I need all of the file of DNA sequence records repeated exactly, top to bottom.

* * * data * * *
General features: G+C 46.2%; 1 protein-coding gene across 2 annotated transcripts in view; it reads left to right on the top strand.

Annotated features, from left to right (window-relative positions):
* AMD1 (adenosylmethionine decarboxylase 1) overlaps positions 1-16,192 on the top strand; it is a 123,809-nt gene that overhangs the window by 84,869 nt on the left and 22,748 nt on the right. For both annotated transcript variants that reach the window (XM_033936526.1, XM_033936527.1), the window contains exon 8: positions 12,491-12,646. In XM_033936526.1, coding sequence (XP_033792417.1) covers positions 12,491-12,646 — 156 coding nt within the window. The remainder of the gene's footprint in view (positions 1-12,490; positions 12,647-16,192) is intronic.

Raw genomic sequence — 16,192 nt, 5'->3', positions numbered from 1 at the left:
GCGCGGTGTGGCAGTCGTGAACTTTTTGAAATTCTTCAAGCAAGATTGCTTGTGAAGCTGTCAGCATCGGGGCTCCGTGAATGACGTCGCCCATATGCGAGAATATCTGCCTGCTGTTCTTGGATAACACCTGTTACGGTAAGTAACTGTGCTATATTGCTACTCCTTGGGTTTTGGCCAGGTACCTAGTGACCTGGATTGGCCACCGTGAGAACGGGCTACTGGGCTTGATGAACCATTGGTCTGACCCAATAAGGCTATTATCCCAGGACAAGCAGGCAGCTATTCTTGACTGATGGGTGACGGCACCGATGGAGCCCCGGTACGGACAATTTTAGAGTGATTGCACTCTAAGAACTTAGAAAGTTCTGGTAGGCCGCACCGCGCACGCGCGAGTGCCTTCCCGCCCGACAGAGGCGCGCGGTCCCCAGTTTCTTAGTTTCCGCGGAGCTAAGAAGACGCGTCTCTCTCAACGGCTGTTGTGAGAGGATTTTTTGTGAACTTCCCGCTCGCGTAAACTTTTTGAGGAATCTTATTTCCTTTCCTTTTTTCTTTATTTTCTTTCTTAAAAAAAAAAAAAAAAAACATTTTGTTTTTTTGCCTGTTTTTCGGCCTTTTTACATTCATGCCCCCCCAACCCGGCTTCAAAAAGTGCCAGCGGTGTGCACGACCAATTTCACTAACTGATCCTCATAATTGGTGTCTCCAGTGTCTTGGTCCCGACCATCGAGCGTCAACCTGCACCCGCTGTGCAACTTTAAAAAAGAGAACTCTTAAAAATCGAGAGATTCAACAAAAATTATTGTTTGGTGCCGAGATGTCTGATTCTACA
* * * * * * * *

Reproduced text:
General features: G+C 46.2%; 1 protein-coding gene across 2 annotated transcripts in view; it reads left to right on the top strand.

Annotated features, from left to right (window-relative positions):
* AMD1 (adenosylmethionine decarboxylase 1) overlaps positions 1-16,192 on the top strand; it is a 123,809-nt gene that overhangs the window by 84,869 nt on the left and 22,748 nt on the right. For both annotated transcript variants that reach the window (XM_033936526.1, XM_033936527.1), the window contains exon 8: positions 12,491-12,646. In XM_033936526.1, coding sequence (XP_033792417.1) covers positions 12,491-12,646 — 156 coding nt within the window. The remainder of the gene's footprint in view (positions 1-12,490; positions 12,647-16,192) is intronic.

Raw genomic sequence — 16,192 nt, 5'->3', positions numbered from 1 at the left:
GCGCGGTGTGGCAGTCGTGAACTTTTTGAAATTCTTCAAGCAAGATTGCTTGTGAAGCTGTCAGCATCGGGGCTCCGTGAATGACGTCGCCCATATGCGAGAATATCTGCCTGCTGTTCTTGGATAACACCTGTTACGGTAAGTAACTGTGCTATATTGCTACTCCTTGGGTTTTGGCCAGGTACCTAGTGACCTGGATTGGCCACCGTGAGAACGGGCTACTGGGCTTGATGAACCATTGGTCTGACCCAATAAGGCTATTATCCCAGGACAAGCAGGCAGCTATTCTTGACTGATGGGTGACGGCACCGATGGAGCCCCGGTACGGACAATTTTAGAGTGATTGCACTCTAAGAACTTAGAAAGTTCTGGTAGGCCGCACCGCGCACGCGCGAGTGCCTTCCCGCCCGACAGAGGCGCGCGGTCCCCAGTTTCTTAGTTTCCGCGGAGCTAAGAAGACGCGTCTCTCTCAACGGCTGTTGTGAGAGGATTTTTTGTGAACTTCCCGCTCGCGTAAACTTTTTGAGGAATCTTATTTCCTTTCCTTTTTTCTTTATTTTCTTTCTTAAAAAAAAAAAAAAAAAACATTTTGTTTTTTTGCCTGTTTTTCGGCCTTTTTACATTCATGCCCCCCCAACCCGGCTTCAAAAAGTGCCAGCGGTGTGCACGACCAATTTCACTAACTGATCCTCATAATTGGTGTCTCCAGTGTCTTGGTCCCGACCATCGAGCGTCAACCTGCACCCGCTGTGCAACTTTAAAAAAGAGAACTCTTAAAAATCGAGAGATTCAACAAAAATTATTGTTTGGTGCCGAGATGTCTGATTCTACA